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The Russia Question
Petrinism and the emergent Rus
As a Finn I have a primordial fear of Russia. We managed to secure our independence from the then crumbling Russian Empire in 1917 - and after that same revolution which ultimately succeeded in Russia was swiftly and brutally dealt with a new Finnish Republic was formed.
In 1940 - as part of the Molotov-Ribbentrop pact the Russians sought to reconquer Finland, but found themselves humiliated during the Winter War. When Operation Barbarossa was put in motion Finland tried to re-establish her old borders, but with the defeat of Germany this came to nothing. What had been lost was now lost forever.
Finland then spent the Cold War fearing Russian aggression at any time, and with some skilful diplomacy and self-censorship managed to come out the other end reasonably happy and completely intact.
As a gesture of good will and “neutrality” Finland never joined NATO, and this has remained policy ever since. With some (possibly increasing) dissenting opinions. Since the “Crimea incident” tensions have been building up again - and surely, they are justified. And with our historical experience this is understandable and justified. From my perspective, and from the perspective of Finland and Europe Russia is simply a bully that needs to be dealt with.
Yet I’m also aware of the fact that from the perspective of the Middle East or Central America, so is the US. And the Americans could steamroll these regions at will without any sanctions or protests from Europe - because we are essentially power- and spineless vasal states of the American Empire. Which is part of the civilizational root problem of the Russia question.
The Historical Positioning
Recognizing that Europe and the West are looking at Russia from a strictly selfish point of view lacking any historical or objective standard we also recognize that the conflict is religious in nature, and always has been. The Russia Question is a question of a clash between Western and Orthodox Civilization.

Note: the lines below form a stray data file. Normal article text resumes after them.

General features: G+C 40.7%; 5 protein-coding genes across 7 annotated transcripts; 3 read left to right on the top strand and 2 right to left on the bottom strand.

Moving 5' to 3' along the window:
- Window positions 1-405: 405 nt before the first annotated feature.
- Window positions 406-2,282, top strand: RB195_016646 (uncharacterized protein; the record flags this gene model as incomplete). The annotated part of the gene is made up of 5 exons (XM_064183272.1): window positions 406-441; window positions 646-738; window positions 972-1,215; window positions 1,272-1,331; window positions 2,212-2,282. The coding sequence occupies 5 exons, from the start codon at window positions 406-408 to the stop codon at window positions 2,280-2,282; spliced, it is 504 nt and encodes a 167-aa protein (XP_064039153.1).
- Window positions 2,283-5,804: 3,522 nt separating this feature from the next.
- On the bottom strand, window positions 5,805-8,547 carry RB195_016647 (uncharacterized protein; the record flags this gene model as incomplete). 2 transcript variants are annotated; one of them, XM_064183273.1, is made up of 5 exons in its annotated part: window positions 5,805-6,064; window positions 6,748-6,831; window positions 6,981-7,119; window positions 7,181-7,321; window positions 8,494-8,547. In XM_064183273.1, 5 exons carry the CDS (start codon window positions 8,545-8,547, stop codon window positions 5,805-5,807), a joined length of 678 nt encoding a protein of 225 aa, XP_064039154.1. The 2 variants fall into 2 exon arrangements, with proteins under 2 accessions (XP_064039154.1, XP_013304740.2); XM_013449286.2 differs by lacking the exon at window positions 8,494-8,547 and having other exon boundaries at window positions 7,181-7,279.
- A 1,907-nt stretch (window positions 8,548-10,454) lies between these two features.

Russia, much like China, is a civilization state and therefore has a fundamentally different view of the world, of history, the state, and the individual. Russia is therefore also independent, and not a vasal state of the American Empire. The source of admiration for Russia in some circles in Europe stem from this realization: Russia is sovereign and can therefore act in a way Europe has not been able to since 1945, or at least not since 1956. In the 1990s there was hope in the West that Russia would become a “liberal democracy”, that is, a friend of Western interests, and for a while it was a kind of free-for-all bazaar. The tragedy of the rise of Putin, from a Western perspective, was his re-establishing of a Russia that operates in accordance with itself.
When Trump was elected president, the West reacted predictably: Trump declared he would start operating the US in the interest of Americans ergo he must be not only of the same creed as Putin, but his rise must be a direct effect of Russian meddling. Trump of course had neither the power nor the intelligence to make good on his threat, nor had his rise anything to do with Russia. This didn’t stop the US media & managerial classes from trying to remove the president from power in a kind of propaganda stunt that was obvious for what it was from the very beginning - namely a strike in the ongoing clash with Russia.
What we are witnessing is the emergence - possibly - of a Russian Modernity which in its very existence poses a threat to the West. Russia is finally emerging from a 300-year period of larping as a kind of backwards proto-Western great power. In Notes from Underground Dostoevsky described Saint Petersburg as “the most theoretical and intentional town on the whole terrestrial globe”. A kind of Las Vegas of the 18th century. A city built from scratch as a beautiful neoclassical backdrop for the imperial family - themselves modelled after the royal families in the West and bent on westernizing Russia. Time to abandon the heartland and open up the “window to Europe”.
Peter and Catherine the Great tried to drag Russia into Western Enlightenment and the materialism and urbanity of the 19th century. And why not? When Russia imitates the West her power always grows - for example, this is how first Crimea in 1783 and then Finland in 1809 were swallowed by the empire. Then when Russia fell to the great Western ideology of the day - Communism - she elevated herself to global superpower status. Spengler called this continuation of Western influence after the fall of the Romanov rule, namely Bolshevism, “the final issue of Petrinism”.